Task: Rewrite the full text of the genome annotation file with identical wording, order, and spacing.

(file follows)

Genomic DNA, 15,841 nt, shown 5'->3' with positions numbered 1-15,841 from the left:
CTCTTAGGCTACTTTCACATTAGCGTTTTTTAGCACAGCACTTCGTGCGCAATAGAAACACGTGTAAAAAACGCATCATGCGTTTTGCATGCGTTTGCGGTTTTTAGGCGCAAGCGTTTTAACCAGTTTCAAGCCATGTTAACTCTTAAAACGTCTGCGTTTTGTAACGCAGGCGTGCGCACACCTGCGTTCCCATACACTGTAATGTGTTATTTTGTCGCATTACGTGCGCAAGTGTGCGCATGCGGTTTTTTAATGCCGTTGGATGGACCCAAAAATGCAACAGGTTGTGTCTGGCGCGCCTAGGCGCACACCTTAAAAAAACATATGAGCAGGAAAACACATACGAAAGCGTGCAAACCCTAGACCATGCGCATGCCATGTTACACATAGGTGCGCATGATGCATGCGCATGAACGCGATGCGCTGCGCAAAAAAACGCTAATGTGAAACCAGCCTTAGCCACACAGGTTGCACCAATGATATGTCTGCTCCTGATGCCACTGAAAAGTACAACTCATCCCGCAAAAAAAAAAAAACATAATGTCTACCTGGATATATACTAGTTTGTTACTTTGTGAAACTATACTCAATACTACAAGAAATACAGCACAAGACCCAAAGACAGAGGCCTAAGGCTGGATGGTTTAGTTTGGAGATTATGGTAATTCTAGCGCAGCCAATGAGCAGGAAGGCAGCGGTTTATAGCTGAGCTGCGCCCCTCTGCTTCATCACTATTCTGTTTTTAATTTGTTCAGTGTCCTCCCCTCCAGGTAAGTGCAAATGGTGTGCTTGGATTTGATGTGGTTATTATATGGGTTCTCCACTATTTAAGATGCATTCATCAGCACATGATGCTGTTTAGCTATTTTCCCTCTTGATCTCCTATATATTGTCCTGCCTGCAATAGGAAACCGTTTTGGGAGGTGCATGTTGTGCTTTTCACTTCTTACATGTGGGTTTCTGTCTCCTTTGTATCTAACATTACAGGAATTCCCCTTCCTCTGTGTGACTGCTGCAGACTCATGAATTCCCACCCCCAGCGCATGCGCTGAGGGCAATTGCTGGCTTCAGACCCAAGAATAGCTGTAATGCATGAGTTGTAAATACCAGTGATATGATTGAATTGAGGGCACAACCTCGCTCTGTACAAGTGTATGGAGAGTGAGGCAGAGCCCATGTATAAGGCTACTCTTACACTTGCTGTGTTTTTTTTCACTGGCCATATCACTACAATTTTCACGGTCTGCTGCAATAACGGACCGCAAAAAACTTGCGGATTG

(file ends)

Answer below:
Genomic DNA, 15,841 nt, shown 5'->3' with positions numbered 1-15,841 from the left:
CTCTTAGGCTACTTTCACATTAGCGTTTTTTAGCACAGCACTTCGTGCGCAATAGAAACACGTGTAAAAAACGCATCATGCGTTTTGCATGCGTTTGCGGTTTTTAGGCGCAAGCGTTTTAACCAGTTTCAAGCCATGTTAACTCTTAAAACGTCTGCGTTTTGTAACGCAGGCGTGCGCACACCTGCGTTCCCATACACTGTAATGTGTTATTTTGTCGCATTACGTGCGCAAGTGTGCGCATGCGGTTTTTTAATGCCGTTGGATGGACCCAAAAATGCAACAGGTTGTGTCTGGCGCGCCTAGGCGCACACCTTAAAAAAACATATGAGCAGGAAAACACATACGAAAGCGTGCAAACCCTAGACCATGCGCATGCCATGTTACACATAGGTGCGCATGATGCATGCGCATGAACGCGATGCGCTGCGCAAAAAAACGCTAATGTGAAACCAGCCTTAGCCACACAGGTTGCACCAATGATATGTCTGCTCCTGATGCCACTGAAAAGTACAACTCATCCCGCAAAAAAAAAAAAACATAATGTCTACCTGGATATATACTAGTTTGTTACTTTGTGAAACTATACTCAATACTACAAGAAATACAGCACAAGACCCAAAGACAGAGGCCTAAGGCTGGATGGTTTAGTTTGGAGATTATGGTAATTCTAGCGCAGCCAATGAGCAGGAAGGCAGCGGTTTATAGCTGAGCTGCGCCCCTCTGCTTCATCACTATTCTGTTTTTAATTTGTTCAGTGTCCTCCCCTCCAGGTAAGTGCAAATGGTGTGCTTGGATTTGATGTGGTTATTATATGGGTTCTCCACTATTTAAGATGCATTCATCAGCACATGATGCTGTTTAGCTATTTTCCCTCTTGATCTCCTATATATTGTCCTGCCTGCAATAGGAAACCGTTTTGGGAGGTGCATGTTGTGCTTTTCACTTCTTACATGTGGGTTTCTGTCTCCTTTGTATCTAACATTACAGGAATTCCCCTTCCTCTGTGTGACTGCTGCAGACTCATGAATTCCCACCCCCAGCGCATGCGCTGAGGGCAATTGCTGGCTTCAGACCCAAGAATAGCTGTAATGCATGAGTTGTAAATACCAGTGATATGATTGAATTGAGGGCACAACCTCGCTCTGTACAAGTGTATGGAGAGTGAGGCAGAGCCCATGTATAAGGCTACTCTTACACTTGCTGTGTTTTTTTTCACTGGCCATATCACTACAATTTTCACGGTCTGCTGCAATAACGGACCGCAAAAAACTTGCGGATTG